Behind the smile, Jarrius Robertson has a serious health battle going on

Natalie Shepherd talks about a special mission for Jarrius Robertson.

NEW ORLEANS -- By all accounts,  Jarrius Robertson is living the dream.

He spent Super Bowl weekend in Houston, rubbing shoulders with stars such as Drew Brees and Deion Sanders, but the highlight of the weekend had to be Saturday night, before the big game.

Jarrius took the stage at the NFL Honors with Harry Connick, Jr. and Saints head cocah Sean Payton before a live, national audience.

"It felt great because everybody was going to be watching," he said.

The 14-year-old sauntered out on stage without a hint of stage fright. He strutted his stuff and showed off his big personality, while presenting the award for Comeback Player of the Year to Green Bay Packers wide receiver Jordy Nelson.

It has been a whirlwind few months since we met Jarrius on the football field at Lutcher High School in July. Back then, he was a Saints super fan and hype man for his high school team, but he caught the eye of the Saints.

The team signed him to an honorary contract and flew him to their game in Kansas City. He's been on the sidelines at LSU games and even made an appearance on Good Morning America.

When asked about it, he played it cool.

"I've been hanging with the Saints a lot, and the Pelicans," he said, like it's no big deal.

Jarrius may act humble, but he was impressed when he got to interview WWE stars when Smackdown came to New Orleans.

"That was cool because I had my own belt. I got a real WWE belt," he said. "And I got Triple Ace to sign it."

Jarrius's life isn't all glamorous events and high profile celebrities though. Three times a week for the last year, he and his family have been coming to Ochsner Hospital for Children. He's waiting for a liver transplant and his case is a complicated one.

"The hardest thing, because of Jarrius's size, it's hard to get a liver because you can't just take a piece. You need a whole liver and it's a pediatric liver," said Patricia Hoyal, Jarrius' mother.

Hoyal and Jarrius's father, Jordy Robertson, love to see their son in the spotlight.

"He was like, 'yeah, I'm going to the Super Bowl!' I'm like, boy, you're not going to the Super Bowl. He said, oh, just watch me!" she said with a big laugh.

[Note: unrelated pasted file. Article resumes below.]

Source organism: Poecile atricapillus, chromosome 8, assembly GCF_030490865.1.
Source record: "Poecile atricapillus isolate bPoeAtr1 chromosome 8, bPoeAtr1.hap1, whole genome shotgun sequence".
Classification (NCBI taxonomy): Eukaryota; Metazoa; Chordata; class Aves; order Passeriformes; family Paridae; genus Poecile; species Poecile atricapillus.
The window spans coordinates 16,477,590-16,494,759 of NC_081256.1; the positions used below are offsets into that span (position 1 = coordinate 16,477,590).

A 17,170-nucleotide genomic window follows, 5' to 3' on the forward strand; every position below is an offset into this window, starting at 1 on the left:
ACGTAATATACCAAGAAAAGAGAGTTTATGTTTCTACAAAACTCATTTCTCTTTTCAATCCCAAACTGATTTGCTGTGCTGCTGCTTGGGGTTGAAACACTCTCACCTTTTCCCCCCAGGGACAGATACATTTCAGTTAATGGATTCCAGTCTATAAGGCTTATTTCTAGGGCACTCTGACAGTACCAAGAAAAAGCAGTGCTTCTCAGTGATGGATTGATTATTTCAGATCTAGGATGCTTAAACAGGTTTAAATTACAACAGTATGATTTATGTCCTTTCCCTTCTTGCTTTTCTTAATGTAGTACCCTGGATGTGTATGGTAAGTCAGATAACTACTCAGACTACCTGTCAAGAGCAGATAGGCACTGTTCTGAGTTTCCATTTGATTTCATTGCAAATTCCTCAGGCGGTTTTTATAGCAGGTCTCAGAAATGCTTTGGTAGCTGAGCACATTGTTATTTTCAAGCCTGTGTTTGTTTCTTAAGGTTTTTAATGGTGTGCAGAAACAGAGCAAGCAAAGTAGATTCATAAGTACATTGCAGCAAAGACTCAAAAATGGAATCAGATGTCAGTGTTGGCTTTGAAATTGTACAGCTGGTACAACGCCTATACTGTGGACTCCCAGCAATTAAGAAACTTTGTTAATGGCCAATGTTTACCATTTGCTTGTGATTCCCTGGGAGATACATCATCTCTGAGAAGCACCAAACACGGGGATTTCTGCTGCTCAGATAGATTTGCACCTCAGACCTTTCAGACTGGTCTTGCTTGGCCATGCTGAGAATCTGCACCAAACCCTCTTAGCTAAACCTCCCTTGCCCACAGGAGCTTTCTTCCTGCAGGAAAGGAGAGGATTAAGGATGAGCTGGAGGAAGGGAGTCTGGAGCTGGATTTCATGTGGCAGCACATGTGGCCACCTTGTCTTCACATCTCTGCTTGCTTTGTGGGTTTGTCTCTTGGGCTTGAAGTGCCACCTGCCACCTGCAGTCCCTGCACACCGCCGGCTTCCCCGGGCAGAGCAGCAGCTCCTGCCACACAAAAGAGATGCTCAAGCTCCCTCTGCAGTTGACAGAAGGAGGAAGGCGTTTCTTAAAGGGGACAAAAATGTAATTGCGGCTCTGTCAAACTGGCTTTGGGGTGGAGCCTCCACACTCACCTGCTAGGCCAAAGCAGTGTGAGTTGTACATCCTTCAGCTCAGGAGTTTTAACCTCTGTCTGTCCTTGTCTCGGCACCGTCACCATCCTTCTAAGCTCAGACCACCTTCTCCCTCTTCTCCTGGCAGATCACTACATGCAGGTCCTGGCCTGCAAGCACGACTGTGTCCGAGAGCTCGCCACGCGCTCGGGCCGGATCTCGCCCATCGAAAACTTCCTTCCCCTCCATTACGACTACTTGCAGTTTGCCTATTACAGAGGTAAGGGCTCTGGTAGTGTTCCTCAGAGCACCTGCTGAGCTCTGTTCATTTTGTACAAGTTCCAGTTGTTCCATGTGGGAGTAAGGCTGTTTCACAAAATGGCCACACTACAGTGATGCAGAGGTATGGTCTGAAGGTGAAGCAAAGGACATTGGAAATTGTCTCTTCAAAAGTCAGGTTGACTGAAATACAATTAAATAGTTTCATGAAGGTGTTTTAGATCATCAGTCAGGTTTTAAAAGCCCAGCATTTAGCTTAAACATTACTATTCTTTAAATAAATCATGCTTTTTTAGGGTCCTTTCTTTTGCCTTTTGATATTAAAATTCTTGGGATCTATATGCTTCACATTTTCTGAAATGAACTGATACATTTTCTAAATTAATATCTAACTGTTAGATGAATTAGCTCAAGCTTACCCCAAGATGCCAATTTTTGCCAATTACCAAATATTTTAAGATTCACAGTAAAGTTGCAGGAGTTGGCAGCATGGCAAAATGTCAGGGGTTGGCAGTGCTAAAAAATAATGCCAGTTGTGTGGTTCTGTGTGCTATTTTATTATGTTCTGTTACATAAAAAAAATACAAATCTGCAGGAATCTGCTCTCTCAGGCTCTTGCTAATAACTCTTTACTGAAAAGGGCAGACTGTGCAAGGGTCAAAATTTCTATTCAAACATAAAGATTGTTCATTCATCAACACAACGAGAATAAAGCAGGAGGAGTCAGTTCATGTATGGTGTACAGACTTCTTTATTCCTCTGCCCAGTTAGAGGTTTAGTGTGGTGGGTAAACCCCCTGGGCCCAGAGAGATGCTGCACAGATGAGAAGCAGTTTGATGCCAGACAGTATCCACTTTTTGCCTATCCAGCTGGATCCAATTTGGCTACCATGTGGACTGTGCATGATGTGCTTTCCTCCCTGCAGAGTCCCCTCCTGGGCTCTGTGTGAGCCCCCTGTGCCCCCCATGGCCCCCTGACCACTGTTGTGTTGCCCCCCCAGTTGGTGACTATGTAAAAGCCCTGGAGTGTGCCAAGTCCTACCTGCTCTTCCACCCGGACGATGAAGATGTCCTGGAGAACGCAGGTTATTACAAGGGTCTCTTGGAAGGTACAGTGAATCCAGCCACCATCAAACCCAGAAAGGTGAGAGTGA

For every Super Bowl, there are far more days spent in the doctor's office.

Jarrius has biliary atresia, is a chronic liver condition that's already required him to have one liver transplant. Now he needs another.

Dr. John Seal is Jarrius' pediatric liver transplant surgeon.

"Jarrius was born with a condition where his bile ducts don't form normally in the liver," Seal explained.

Considering the serious surgery he needs, Jarrius is in the right place. Ochsner has been named number one in the country for liver transplants five years in a row and is the only accredited pediatric liver transplant program in Louisiana.

In 2016, the Multi-Organ Transplant Institute at Ochsner has done more than 365 transplants, including heart, lung, liver and kidney transplants.

Jarrius has charmed the doctors and staff at the hospital.

"He's got this really radiant personality and that shines through in all of the camera time that he gets," Seal said. "But the reality is he's got some real serious symptoms from his liver disease."

When asked about it, Jarrius replied that he's always in pain, but he's dealing with the cards he's been dealt.
Jeanne Bergeron is a transplant specialists at Ochsner. She has watched Jarrius go through the pain and struggles.

"We know that his good days are great, but his bad days are also bad," she said. "So we are just waiting, patiently. Sometimes, not so patiently, but we have to wait."

No one knows how long that wait will last. He's already been on the list for a year. While he's waiting for a liver, Jarrius is using his new found fame for a good cause.

"It feels good because I know I'm making a difference in the world," he said.

It's become his mission to raise awareness about organ donation and to encourage people to sign up to be donors.

His motto is, "It takes lives to save lives."

It makes his dad, Jordy, proud.

"On the football field, off the football field, from the hospital bed, from home, even on social media, he's a great inspiration," Robertson said.

The family understands it can be a difficult topic to talk about.

"As a parent, you don't think about donating your kid's liver, or any part of their body once they're passed," Hoyal said. "So we're asking parents to take that time out and think about, well, my child just passed, but I can help someone else's child later."

And for now, Jarrius waits.

"When the time comes, it comes," he said with a wisdom beyond his 14 years.

With the support of the Saints and Ochsner, he and his family feel like they're in good hands.

"For us to have the backing of the NFL and the Saints and Ochsner Hospital, tag team behind us, I think we're a pretty strong team," Robertson said.

The Robertsons have set up the "Jarrius J.J. Robertson Fund" to help families dealing with the stress and financial burden of pediatric liver transplants. For more information, visit www.ochsner.org/jarrius. Click here for more information on how to become an organ donor.

© 2017 WWL-TV


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